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Pediatr Emerg Care. 2011 Jul;27(7):606-10. doi: 10.1097/PEC.0b013e3182225578.

Variation in the use of chest radiography for pneumonia in pediatric emergency departments.

Author information

  • 1Division of Emergency Medicine, Children's Hospital, Boston, MA 02115, USA. Mark.Neuman@childrens.harvard.edu

Abstract

OBJECTIVES:

We sought to examine the utilization of chest radiography among children with pneumonia and other respiratory illnesses and to investigate interinstitution chest radiograph (CXR) utilization to identify if there is a relationship between CXR utilization and rate of pneumonia.

METHODS:

This is a retrospective study of children evaluated in an emergency department at 25 institutions contributing information to the Pediatric Health Information System database from 2003 to 2008. The use of chest radiographs was determined for patients with a diagnosis of pneumonia, upper respiratory tract illness, wheeze, and fever.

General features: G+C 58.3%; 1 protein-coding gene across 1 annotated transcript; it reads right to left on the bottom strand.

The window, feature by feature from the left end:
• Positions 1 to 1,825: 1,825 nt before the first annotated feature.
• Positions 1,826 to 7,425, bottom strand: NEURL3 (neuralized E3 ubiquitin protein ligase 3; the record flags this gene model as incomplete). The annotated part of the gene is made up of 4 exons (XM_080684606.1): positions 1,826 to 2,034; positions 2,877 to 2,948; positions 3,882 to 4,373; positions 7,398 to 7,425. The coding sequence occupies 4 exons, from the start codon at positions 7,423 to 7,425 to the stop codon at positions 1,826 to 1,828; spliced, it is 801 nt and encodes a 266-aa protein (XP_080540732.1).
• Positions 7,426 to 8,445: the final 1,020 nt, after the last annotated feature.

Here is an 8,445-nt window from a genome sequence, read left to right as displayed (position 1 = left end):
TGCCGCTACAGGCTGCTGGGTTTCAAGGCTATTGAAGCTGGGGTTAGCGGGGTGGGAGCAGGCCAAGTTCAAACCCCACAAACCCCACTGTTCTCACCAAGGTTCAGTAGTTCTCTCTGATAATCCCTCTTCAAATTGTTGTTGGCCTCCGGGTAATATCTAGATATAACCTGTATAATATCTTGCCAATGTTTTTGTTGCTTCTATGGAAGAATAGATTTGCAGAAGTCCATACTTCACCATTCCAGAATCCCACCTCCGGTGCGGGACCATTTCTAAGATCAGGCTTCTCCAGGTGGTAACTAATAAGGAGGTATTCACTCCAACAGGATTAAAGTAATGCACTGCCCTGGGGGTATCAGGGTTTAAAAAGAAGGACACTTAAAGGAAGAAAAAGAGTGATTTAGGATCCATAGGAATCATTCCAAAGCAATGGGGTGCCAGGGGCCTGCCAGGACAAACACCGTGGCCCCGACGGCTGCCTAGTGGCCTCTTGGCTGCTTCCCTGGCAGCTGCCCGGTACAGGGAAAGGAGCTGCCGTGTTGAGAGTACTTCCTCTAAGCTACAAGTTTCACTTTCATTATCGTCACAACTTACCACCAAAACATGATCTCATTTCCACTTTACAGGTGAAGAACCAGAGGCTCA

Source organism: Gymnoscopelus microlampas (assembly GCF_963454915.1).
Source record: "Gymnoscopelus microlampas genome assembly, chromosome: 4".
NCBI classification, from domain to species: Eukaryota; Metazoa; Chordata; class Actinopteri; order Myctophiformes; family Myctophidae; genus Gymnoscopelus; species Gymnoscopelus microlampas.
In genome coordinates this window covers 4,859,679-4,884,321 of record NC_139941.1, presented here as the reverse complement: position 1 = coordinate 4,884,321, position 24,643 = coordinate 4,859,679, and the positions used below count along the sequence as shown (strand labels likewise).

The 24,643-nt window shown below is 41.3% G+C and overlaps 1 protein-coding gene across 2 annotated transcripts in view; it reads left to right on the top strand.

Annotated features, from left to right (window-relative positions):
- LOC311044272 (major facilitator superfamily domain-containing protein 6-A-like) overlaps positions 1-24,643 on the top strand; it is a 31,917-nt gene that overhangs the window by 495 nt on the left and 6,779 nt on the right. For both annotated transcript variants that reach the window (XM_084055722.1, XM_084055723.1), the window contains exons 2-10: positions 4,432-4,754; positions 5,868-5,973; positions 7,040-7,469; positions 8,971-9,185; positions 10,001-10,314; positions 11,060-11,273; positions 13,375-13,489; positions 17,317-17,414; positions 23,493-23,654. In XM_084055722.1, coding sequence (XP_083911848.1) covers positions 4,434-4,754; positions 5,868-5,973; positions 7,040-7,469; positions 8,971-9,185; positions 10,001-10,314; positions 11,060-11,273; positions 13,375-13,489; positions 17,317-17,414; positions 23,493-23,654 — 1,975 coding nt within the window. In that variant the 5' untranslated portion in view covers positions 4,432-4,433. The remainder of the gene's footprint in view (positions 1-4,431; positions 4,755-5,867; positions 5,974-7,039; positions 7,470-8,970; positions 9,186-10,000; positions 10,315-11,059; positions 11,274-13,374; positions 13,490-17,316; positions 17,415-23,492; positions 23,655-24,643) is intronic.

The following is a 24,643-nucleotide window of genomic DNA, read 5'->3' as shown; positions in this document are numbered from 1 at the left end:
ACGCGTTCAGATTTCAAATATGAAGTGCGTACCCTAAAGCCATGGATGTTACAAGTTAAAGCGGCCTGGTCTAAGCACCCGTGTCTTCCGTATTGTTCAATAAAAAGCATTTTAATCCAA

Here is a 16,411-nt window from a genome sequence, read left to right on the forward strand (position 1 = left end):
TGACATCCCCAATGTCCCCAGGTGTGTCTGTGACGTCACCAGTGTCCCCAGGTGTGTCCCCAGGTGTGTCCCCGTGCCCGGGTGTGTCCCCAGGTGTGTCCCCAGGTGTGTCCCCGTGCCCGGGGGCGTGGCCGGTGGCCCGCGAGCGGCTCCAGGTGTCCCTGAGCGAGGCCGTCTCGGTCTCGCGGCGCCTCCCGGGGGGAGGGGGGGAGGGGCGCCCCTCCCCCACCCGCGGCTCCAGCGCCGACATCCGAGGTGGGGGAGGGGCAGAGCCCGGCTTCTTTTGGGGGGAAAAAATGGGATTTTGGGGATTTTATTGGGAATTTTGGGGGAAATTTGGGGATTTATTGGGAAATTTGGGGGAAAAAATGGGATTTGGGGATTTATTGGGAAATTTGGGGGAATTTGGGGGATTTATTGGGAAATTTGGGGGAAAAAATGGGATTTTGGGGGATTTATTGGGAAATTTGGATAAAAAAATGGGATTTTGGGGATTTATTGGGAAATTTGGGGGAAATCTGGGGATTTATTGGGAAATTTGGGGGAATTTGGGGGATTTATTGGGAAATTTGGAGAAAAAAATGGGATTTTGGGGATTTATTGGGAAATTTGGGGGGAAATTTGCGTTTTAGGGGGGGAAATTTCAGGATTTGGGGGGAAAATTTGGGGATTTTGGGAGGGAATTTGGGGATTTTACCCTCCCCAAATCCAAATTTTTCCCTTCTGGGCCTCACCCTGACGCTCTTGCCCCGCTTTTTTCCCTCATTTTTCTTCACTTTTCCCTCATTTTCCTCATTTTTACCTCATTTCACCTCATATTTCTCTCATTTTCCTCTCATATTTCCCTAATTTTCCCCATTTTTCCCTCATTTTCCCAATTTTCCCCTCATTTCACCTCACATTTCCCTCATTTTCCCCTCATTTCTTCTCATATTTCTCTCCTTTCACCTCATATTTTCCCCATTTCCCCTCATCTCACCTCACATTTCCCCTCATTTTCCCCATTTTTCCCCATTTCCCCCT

RESULTS:

Over a 6-year period, pneumonia accounted for 2.1% of all visits to an emergency department. Comparing institutions, the proportion of children with a diagnosis of pneumonia who had a CXR obtained ranged from 38% to 88%. There was no observed association between CXR utilization rate and the proportion of patients with a diagnosis of pneumonia between institutions. There was also a wide variation in the use of CXR for other diagnoses (upper respiratory tract infection [range, 9%-36%], wheeze [14%-56%], fever [7%-41%]). Eighty-percent of children hospitalized with pneumonia had a radiograph obtained, compared with 76% of children with pneumonia discharged from the ED (P = 0.28). However, the rate of utilization of CXR for patients hospitalized with other diagnoses was higher than respective rates of CXR use for discharged patients (upper respiratory tract infection, 68% vs 16% [P < 0.001]; wheeze, 57% vs 23% [P < 0.001]; and fever, 45% vs 18% [P < 0.001]).

CONCLUSIONS:

The use of CXR varies widely among pediatric emergency departments but does not appear to influence the institution-specific rate of pneumonia.

PMID:
21712748
[PubMed - indexed for MEDLINE]
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